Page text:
Besides, Mahua literature has a decades’-long history in Taiwan by this point. In the past 20 years, Mahua writers like Zhang Gui Xing and Ng Kim Chew have broadened the perspective of Taiwanese readers toward Mahua literature, and at the same time they have introduced many political and historical topics that intimately affect Chinese Malaysians. In recent years, too, there’s been frequent and deep coverage of Southeast Asia by Taiwan’s online platforms. All of these might have helped.
YZC: You’ve said that Mahua literary journals shy away from addressing political concerns. Do you see this changing in the near future?
HSF: First, I have to clarify that Mahua literature hasn’t always shied away from political topics. I think there was a period of withdrawal during the cold war, and then because of the [Sino-Malay] sectarian violence on May 13, 1969, the Chinese society became warier; it shrunk back. Editorial opinions grew constrained, and activists of all ethnicities were detained, and so politics became detached from what writing that did get published. When I was very young, the literature I absorbed from around me did not encourage reflections of politics or historical memories in fiction, as if these elements would destroy the purity or beauty of literature. With that said, there were those who would still write about politics during those years—but more often it was poetry, more so than fiction or essays.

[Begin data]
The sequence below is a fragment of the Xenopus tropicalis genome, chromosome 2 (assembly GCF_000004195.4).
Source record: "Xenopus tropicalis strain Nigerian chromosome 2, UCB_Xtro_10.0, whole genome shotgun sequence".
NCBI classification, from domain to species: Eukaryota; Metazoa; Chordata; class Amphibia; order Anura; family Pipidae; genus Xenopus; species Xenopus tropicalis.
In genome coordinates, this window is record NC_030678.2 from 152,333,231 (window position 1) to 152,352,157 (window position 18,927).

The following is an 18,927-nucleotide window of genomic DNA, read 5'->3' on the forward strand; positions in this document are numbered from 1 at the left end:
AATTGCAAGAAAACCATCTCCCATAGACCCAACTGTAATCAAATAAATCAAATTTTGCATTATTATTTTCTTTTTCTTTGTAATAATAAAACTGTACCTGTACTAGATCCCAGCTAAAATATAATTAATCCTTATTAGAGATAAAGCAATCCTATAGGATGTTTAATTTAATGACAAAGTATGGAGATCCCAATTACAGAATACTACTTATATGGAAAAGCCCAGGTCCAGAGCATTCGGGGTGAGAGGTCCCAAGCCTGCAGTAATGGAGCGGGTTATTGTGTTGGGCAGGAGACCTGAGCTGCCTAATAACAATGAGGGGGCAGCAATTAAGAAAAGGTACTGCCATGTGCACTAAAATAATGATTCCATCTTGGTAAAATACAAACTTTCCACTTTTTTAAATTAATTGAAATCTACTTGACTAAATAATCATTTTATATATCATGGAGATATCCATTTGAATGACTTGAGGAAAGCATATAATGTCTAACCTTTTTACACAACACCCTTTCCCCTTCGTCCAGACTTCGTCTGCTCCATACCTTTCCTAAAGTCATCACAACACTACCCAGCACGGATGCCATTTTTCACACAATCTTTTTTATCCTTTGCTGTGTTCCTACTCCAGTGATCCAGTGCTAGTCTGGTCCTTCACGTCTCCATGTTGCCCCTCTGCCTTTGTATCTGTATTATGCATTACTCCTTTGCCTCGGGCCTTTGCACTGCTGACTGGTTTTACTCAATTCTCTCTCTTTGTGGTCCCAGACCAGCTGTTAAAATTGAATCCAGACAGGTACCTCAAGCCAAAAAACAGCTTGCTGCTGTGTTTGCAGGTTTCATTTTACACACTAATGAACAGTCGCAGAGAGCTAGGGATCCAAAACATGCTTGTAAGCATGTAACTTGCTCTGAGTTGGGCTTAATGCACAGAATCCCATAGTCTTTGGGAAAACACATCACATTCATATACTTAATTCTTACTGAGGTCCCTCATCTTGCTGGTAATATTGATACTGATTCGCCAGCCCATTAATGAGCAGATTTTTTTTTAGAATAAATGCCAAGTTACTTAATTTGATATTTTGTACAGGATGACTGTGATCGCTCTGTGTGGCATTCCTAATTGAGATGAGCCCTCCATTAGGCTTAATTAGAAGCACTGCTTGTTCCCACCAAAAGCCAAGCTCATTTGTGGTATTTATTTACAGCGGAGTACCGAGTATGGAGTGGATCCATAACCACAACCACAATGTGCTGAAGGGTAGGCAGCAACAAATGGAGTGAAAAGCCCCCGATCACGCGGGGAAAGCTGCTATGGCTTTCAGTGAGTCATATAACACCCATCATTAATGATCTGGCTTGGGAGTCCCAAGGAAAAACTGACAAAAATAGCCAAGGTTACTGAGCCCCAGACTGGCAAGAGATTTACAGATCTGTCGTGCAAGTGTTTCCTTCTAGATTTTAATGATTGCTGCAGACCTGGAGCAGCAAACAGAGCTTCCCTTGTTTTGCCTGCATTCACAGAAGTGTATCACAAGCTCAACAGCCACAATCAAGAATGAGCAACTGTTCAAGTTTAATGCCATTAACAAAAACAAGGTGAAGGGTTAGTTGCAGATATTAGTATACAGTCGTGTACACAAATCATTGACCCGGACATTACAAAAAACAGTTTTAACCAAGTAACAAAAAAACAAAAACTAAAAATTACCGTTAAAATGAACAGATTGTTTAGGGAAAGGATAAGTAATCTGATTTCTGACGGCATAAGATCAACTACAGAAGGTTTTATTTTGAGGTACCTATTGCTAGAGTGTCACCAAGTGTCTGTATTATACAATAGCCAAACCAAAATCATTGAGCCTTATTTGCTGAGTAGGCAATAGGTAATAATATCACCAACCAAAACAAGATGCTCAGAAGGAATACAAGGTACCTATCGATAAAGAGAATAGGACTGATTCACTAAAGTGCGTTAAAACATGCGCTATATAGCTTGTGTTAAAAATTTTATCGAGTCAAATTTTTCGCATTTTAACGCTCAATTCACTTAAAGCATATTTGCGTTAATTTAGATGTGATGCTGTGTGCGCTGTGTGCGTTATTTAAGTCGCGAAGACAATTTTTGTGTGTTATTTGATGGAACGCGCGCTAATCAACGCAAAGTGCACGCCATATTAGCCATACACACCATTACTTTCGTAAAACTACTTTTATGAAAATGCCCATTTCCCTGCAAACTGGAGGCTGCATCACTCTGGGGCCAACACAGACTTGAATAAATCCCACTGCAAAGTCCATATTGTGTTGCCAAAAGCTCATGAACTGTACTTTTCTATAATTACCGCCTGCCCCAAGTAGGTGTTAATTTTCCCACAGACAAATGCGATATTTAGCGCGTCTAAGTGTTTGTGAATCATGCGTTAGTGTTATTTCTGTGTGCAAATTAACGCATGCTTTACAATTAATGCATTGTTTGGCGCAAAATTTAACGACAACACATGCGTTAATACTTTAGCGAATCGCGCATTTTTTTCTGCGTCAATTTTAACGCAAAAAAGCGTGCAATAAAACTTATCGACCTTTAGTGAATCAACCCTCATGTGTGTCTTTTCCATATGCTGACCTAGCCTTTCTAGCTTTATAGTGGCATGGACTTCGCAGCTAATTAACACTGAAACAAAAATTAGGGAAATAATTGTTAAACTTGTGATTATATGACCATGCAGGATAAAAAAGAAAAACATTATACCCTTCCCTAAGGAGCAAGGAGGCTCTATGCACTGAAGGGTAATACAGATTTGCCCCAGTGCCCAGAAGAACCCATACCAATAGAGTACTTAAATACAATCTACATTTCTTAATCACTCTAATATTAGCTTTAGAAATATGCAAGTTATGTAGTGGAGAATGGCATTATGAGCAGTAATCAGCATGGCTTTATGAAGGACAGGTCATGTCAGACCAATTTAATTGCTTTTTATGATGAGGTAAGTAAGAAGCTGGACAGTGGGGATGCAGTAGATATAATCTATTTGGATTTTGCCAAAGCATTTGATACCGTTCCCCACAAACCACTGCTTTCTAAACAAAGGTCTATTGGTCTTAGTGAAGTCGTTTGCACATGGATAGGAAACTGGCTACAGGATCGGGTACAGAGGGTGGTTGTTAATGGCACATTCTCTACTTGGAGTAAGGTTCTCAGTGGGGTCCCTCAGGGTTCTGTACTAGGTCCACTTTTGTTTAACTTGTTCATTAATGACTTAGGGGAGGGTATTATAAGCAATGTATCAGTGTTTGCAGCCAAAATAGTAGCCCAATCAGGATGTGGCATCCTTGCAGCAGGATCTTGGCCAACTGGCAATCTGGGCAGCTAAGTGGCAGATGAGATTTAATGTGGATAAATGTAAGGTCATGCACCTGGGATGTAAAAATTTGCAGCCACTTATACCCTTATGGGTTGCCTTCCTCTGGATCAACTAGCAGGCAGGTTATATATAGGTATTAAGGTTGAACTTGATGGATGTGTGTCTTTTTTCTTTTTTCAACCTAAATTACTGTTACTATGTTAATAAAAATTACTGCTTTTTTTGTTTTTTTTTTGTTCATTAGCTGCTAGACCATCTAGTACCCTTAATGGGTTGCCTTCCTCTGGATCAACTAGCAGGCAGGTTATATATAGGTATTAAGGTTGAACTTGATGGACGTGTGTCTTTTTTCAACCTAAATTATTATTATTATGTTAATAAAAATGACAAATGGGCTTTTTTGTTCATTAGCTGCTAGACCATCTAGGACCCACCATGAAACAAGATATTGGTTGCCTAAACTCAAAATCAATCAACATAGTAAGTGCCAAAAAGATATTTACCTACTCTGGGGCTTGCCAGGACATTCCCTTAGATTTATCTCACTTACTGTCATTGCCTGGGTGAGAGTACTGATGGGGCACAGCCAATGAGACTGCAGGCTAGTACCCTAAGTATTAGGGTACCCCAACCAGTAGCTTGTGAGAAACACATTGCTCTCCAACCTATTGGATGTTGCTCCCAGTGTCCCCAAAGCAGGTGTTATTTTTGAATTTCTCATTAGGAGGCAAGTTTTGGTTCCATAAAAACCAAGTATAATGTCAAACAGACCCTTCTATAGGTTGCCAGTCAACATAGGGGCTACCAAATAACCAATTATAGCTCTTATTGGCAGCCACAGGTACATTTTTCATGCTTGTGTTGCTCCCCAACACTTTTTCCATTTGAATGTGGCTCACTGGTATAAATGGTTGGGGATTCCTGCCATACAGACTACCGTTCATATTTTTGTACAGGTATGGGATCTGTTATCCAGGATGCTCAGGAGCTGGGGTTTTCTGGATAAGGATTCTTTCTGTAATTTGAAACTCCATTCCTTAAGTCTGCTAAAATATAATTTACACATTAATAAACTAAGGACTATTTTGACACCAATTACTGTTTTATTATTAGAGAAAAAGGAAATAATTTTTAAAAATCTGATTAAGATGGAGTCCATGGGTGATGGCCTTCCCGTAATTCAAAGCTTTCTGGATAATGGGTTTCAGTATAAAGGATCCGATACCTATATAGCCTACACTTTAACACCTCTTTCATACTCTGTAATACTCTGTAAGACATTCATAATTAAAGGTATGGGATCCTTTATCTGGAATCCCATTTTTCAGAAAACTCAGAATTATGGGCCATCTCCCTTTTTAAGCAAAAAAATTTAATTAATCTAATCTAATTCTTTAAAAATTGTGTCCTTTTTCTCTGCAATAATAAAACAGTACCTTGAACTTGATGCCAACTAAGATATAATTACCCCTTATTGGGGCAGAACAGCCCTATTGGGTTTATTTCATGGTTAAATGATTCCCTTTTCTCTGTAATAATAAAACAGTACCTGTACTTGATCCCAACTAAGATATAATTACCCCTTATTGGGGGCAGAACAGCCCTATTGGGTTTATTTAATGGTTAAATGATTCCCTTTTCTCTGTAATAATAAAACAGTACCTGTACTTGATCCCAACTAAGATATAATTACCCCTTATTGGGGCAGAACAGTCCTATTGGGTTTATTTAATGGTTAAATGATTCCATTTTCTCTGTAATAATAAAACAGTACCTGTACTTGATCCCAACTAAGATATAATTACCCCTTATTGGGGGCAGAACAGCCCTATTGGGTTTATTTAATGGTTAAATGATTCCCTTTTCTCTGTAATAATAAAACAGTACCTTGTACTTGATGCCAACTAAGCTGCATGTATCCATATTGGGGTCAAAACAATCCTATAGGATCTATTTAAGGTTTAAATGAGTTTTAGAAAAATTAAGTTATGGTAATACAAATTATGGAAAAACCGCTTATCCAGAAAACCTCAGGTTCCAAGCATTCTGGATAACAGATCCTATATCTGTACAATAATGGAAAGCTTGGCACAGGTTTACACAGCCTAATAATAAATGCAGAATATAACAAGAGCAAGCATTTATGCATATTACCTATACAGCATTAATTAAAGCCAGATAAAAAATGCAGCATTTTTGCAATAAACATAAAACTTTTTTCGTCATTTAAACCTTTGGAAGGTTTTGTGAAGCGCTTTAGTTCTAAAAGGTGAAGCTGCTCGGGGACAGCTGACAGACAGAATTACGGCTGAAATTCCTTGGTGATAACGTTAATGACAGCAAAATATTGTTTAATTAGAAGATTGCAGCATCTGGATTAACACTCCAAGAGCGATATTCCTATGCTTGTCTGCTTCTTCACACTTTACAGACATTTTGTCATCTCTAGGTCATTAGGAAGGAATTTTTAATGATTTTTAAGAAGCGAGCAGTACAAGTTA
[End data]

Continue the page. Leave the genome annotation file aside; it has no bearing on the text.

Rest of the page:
It wasn’t until I was almost 30 that I could start treating politics as a literary theme, alongside other human experiences like love, illness, and death.
I don’t know what changes the future may bring. It feels like many people are able to sharply express their concerns and opinions toward politics on Facebook. When I was a judge for literary prizes, I would also occasionally read probing stories by young writers that wove together politics, history, sexual desire, gender, marginalization etc. I feel like everyone is mining their own stores of creativity. They want the freedom to express, be it related to politics or not, and they also want ways to broaden their literary sensibilities.
YZC: You used to work as an engineer. Me too. I get this next question a lot, so I’m going to impose it on someone else for a change: Do you think your engineering training has had any effect on your writing style?